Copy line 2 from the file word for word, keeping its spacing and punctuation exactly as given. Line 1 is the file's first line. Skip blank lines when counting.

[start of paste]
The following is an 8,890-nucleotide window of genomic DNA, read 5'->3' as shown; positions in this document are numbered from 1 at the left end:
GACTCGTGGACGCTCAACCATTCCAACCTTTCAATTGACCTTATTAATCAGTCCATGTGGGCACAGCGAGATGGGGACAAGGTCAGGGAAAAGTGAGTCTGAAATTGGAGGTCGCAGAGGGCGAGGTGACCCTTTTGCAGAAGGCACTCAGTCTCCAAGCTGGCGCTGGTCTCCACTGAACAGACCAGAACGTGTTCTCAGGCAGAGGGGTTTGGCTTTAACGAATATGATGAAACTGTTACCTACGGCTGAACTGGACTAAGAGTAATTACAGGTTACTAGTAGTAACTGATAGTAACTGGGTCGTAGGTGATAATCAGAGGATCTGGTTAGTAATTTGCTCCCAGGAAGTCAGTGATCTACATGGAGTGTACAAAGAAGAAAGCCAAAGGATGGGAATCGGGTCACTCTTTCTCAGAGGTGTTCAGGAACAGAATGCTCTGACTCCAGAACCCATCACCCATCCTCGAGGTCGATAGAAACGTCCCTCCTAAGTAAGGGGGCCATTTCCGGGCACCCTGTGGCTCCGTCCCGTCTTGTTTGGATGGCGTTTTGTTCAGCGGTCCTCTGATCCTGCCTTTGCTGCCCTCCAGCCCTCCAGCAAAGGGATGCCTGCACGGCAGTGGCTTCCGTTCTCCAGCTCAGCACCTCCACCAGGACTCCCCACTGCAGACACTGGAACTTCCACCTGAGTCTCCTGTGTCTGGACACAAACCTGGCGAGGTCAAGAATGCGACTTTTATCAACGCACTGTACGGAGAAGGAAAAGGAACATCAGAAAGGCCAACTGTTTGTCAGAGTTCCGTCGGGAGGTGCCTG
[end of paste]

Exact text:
GACTCGTGGACGCTCAACCATTCCAACCTTTCAATTGACCTTATTAATCAGTCCATGTGGGCACAGCGAGATGGGGACAAGGTCAGGGAAAAGTGAGTCTGAAATTGGAGGTCGCAGAGGGCGAGGTGACCCTTTTGCAGAAGGCACTCAGTCTCCAAGCTGGCGCTGGTCTCCACTGAACAGACCAGAACGTGTTCTCAGGCAGAGGGGTTTGGCTTTAACGAATATGATGAAACTGTTACCTACGGCTGAACTGGACTAAGAGTAATTACAGGTTACTAGTAGTAACTGATAGTAACTGGGTCGTAGGTGATAATCAGAGGATCTGGTTAGTAATTTGCTCCCAGGAAGTCAGTGATCTACATGGAGTGTACAAAGAAGAAAGCCAAAGGATGGGAATCGGGTCACTCTTTCTCAGAGGTGTTCAGGAACAGAATGCTCTGACTCCAGAACCCATCACCCATCCTCGAGGTCGATAGAAACGTCCCTCCTAAGTAAGGGGGCCATTTCCGGGCACCCTGTGGCTCCGTCCCGTCTTGTTTGGATGGCGTTTTGTTCAGCGGTCCTCTGATCCTGCCTTTGCTGCCCTCCAGCCCTCCAGCAAAGGGATGCCTGCACGGCAGTGGCTTCCGTTCTCCAGCTCAGCACCTCCACCAGGACTCCCCACTGCAGACACTGGAACTTCCACCTGAGTCTCCTGTGTCTGGACACAAACCTGGCGAGGTCAAGAATGCGACTTTTATCAACGCACTGTACGGAGAAGGAAAAGGAACATCAGAAAGGCCAACTGTTTGTCAGAGTTCCGTCGGGAGGTGCCTG